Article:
Alexander Graham Bell


Bell was born in Edinburgh, Scotland on March 3, 1847. He would later become an eminent scientist, inventor, engineer and innovator. Bell showed immense precocity as a youth. When he was eleven, he invented a machine that could clean wheat. He later said that if he had understood electricity at all, he would have been too discouraged to invent the telephone. Everyone else "knew" it was impossible to send voice signals over a wire. 
  
As a young man, Bell tended to work around the clock, allowing himself only three or four hours of sleep a night. After his marriage and his wife's pregnancy, however, the American inventor was persuaded to keep more regular hours. His wife, Mabel, forced him to get out of bed for breakfast each morning at 8:30 - "It is hard work and tears are spent over it sometimes," she noted in a letter - and convinced him to reserve a few work-free hours after they dined together at 7:00 P.M. (He was allowed to return to his study at 10:00.) Once he got adjusted to it, Bell found that his new family-friendly schedule agreed with him - but he couldn't keep it up indefinitely. When in the throes of a new idea, he pleaded with his wife to let him be free of family obligations; sometimes, in these states, he would work for up to twenty-two hours straight without sleep. According to Mabel's journal, Bell explained to her that "I have my periods of restlessness when my brain is crowded with ideas tingling to my fingertips when I am excited and cannot stop for anybody." Mabel eventually accepted his relentless focus on his work, but not without some resentment. She wrote to him in 1888, "I wonder do you think of me in the midst of that work of yours of which I am so proud and yet so jealous, for I know it has stolen from me part of my husband's heart, for where his thoughts and interests lie, there must his heart be."

He enrolled in the University of London to study anatomy and physiology, but his college time was cut short when his family moved to Canada in 1870.  His parents had lost two children to tuberculosis, and they insisted that the best way to save their last child was to leave England.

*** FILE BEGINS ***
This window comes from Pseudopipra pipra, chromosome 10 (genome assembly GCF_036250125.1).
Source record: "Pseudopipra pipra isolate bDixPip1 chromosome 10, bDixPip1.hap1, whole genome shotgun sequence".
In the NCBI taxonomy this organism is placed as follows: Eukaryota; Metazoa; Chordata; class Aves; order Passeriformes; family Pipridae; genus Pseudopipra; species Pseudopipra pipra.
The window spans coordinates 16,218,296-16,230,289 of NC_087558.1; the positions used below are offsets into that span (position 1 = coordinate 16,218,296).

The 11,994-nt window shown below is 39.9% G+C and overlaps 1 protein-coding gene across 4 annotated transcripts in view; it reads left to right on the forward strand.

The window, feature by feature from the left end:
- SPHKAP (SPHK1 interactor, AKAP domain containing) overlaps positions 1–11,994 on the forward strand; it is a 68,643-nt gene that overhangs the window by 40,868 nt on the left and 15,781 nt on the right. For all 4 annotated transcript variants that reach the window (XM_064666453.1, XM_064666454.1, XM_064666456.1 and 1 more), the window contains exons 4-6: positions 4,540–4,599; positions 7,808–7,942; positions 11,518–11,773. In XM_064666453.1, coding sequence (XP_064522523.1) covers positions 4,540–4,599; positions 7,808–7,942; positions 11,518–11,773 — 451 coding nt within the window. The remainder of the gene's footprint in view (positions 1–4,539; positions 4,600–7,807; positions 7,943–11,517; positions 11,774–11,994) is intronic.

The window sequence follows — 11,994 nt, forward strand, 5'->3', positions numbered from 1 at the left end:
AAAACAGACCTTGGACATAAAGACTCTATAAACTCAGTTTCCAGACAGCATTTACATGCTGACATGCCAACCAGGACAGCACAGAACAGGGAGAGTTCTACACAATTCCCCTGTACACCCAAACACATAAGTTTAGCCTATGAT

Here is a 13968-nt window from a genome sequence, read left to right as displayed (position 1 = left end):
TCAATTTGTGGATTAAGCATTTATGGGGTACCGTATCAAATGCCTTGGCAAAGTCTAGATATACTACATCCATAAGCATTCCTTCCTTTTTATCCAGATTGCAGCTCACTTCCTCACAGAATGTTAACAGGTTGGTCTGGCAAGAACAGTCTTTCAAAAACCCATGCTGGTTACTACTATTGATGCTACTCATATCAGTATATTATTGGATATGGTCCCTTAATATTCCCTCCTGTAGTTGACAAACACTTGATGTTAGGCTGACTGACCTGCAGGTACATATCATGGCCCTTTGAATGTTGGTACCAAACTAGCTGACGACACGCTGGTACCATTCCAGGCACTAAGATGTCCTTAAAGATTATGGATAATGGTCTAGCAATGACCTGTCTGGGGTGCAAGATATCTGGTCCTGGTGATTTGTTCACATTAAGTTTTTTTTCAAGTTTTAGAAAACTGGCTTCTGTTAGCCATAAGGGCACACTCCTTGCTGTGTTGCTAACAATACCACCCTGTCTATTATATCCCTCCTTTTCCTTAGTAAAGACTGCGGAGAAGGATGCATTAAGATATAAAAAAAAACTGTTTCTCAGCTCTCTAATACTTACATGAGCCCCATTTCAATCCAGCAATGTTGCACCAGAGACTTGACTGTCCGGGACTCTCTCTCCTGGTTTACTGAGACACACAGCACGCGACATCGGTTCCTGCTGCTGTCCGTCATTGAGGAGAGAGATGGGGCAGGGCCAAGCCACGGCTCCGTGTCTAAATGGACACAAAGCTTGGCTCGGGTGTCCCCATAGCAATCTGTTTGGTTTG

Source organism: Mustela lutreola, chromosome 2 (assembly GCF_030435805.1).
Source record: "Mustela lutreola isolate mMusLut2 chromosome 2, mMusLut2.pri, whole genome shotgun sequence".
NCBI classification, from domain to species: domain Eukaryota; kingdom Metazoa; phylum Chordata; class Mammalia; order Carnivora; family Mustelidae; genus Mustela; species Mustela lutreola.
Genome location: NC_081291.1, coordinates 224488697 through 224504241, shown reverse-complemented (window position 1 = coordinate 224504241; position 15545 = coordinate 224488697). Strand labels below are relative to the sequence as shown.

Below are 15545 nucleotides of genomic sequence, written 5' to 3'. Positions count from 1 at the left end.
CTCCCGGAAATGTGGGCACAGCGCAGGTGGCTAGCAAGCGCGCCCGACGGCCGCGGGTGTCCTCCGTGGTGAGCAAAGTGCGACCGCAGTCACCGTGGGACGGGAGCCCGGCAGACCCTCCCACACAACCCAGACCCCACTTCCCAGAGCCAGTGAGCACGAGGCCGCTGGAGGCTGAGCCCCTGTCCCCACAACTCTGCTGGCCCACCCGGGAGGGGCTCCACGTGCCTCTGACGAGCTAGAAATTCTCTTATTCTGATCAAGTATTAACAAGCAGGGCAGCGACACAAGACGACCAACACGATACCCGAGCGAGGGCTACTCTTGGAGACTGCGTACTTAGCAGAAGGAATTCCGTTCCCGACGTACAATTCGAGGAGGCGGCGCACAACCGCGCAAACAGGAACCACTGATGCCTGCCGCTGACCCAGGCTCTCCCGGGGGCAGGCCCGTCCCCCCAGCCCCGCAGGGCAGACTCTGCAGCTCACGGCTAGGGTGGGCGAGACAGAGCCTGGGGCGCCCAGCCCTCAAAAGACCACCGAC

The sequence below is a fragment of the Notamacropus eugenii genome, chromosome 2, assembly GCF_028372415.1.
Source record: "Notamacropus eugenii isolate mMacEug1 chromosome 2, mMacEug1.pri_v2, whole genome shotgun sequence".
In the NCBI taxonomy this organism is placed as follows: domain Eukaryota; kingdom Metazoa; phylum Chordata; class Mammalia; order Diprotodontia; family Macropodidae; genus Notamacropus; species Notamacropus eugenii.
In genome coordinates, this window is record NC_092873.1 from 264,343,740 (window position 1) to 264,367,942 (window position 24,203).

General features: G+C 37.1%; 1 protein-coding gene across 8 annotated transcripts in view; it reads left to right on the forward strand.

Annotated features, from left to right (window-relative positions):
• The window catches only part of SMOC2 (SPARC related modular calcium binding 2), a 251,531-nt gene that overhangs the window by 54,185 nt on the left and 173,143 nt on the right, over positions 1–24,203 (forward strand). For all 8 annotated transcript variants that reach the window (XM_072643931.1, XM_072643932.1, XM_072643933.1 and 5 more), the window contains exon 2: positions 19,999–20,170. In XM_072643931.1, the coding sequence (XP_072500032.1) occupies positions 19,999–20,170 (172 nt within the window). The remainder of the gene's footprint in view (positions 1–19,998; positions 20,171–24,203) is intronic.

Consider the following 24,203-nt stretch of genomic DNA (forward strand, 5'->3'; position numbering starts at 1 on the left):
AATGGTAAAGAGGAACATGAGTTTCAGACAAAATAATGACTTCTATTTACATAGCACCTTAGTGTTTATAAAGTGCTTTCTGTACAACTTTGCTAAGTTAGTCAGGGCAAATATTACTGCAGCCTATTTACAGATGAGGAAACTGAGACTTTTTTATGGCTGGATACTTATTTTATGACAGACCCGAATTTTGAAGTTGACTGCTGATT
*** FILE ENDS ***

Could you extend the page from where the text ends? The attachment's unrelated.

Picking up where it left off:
He came to the U.S as a teacher of the deaf, and conceived the idea of "electronic speech" while visiting his hearing-impaired mother in Canada. This led him to invent the microphone and later the "electrical speech machine" -- his name for the first telephone. 
                            
While trying to perfect a method for carrying multiple messages on a single wire, he heard the sound of a plucked spring along 60 feet of wire in a Boston electrical shop. Thomas A. Watson, one of Bell's assistants, was trying to reactivate a telegraph transmitter. Hearing the sound, Bell believed that he could solve the problem of sending a human voice over a wire. He figured out how to transmit a simple current first, and received a patent for that invention on March 7, 1876.   Five days later, he transmitted actual speech.  Sitting in one room, he spoke into the phone to his assistant in another room, saying the now famous words: "Mr. Watson, come here.  I need you."  The telephone patent is one of the most valuable patents ever issued. 

Bell had other inventions as well -- his own home had a precursor to modern day air conditioning, he contributed to aviation technology, and his last patent, at the age of 75, was for the fastest hydrofoil yet invented. 

Bell was committed to the advancement of science and technology.  As such he took over the presidency of a small, almost unheard-of, scientific society in 1898: the National Geographic Society.  Bell and his son-in-law, Gilbert Grosvenor, took the society's dry journal and added beautiful photographs and interesting writing -- turning National Geographic into one of the world's best-known magazines. He also is one of the founders of Science magazine.

Bell's father, grandfather, and brother had all been associated with work on elocution and speech, and both his mother and wife were deaf, profoundly influencing Bell's life's work. His research on hearing and speech further led him to experiment with hearing devices which eventually culminated in Bell being awarded the first US patent for the telephone in 1876. In retrospect, Bell considered his most famous invention an intrusion on his real work as a scientist and refused to have a telephone in his study.

Many other inventions marked Bell's later life, 
including groundbreaking work in optical telecommunications, hydrofoils and aeronautics. In 1888, Bell became one of the founding members of the National Geographic Society. He has been described as one of the most influential figures in human history.

Bell died on August 2, 1922.  On the day of his burial, all telephone service in the US was stopped for one minute in his honor.





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